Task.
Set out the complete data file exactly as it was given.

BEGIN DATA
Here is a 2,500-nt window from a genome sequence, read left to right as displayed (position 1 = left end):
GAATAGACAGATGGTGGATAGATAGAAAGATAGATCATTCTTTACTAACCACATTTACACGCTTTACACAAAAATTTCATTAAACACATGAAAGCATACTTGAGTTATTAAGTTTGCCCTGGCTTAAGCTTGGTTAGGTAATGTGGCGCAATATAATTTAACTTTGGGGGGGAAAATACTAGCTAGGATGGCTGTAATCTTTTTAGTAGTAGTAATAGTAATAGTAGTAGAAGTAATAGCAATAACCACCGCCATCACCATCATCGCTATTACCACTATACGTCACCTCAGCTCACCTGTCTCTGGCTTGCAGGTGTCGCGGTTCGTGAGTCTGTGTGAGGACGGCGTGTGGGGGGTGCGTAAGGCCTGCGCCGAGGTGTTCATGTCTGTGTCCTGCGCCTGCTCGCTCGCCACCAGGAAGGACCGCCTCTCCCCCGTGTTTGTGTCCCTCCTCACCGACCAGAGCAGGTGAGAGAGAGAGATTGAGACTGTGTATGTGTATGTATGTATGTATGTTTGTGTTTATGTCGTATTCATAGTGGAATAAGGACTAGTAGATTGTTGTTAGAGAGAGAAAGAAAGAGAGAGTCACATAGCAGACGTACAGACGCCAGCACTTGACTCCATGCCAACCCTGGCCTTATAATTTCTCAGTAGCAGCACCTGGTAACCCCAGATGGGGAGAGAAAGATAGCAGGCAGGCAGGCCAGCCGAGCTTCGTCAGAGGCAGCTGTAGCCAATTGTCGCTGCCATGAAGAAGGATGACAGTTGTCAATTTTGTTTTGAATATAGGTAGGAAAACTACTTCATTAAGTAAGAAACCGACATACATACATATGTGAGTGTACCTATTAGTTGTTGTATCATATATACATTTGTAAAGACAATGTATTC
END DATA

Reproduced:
Here is a 2,500-nt window from a genome sequence, read left to right as displayed (position 1 = left end):
GAATAGACAGATGGTGGATAGATAGAAAGATAGATCATTCTTTACTAACCACATTTACACGCTTTACACAAAAATTTCATTAAACACATGAAAGCATACTTGAGTTATTAAGTTTGCCCTGGCTTAAGCTTGGTTAGGTAATGTGGCGCAATATAATTTAACTTTGGGGGGGAAAATACTAGCTAGGATGGCTGTAATCTTTTTAGTAGTAGTAATAGTAATAGTAGTAGAAGTAATAGCAATAACCACCGCCATCACCATCATCGCTATTACCACTATACGTCACCTCAGCTCACCTGTCTCTGGCTTGCAGGTGTCGCGGTTCGTGAGTCTGTGTGAGGACGGCGTGTGGGGGGTGCGTAAGGCCTGCGCCGAGGTGTTCATGTCTGTGTCCTGCGCCTGCTCGCTCGCCACCAGGAAGGACCGCCTCTCCCCCGTGTTTGTGTCCCTCCTCACCGACCAGAGCAGGTGAGAGAGAGAGATTGAGACTGTGTATGTGTATGTATGTATGTATGTTTGTGTTTATGTCGTATTCATAGTGGAATAAGGACTAGTAGATTGTTGTTAGAGAGAGAAAGAAAGAGAGAGTCACATAGCAGACGTACAGACGCCAGCACTTGACTCCATGCCAACCCTGGCCTTATAATTTCTCAGTAGCAGCACCTGGTAACCCCAGATGGGGAGAGAAAGATAGCAGGCAGGCAGGCCAGCCGAGCTTCGTCAGAGGCAGCTGTAGCCAATTGTCGCTGCCATGAAGAAGGATGACAGTTGTCAATTTTGTTTTGAATATAGGTAGGAAAACTACTTCATTAAGTAAGAAACCGACATACATACATATGTGAGTGTACCTATTAGTTGTTGTATCATATATACATTTGTAAAGACAATGTATTC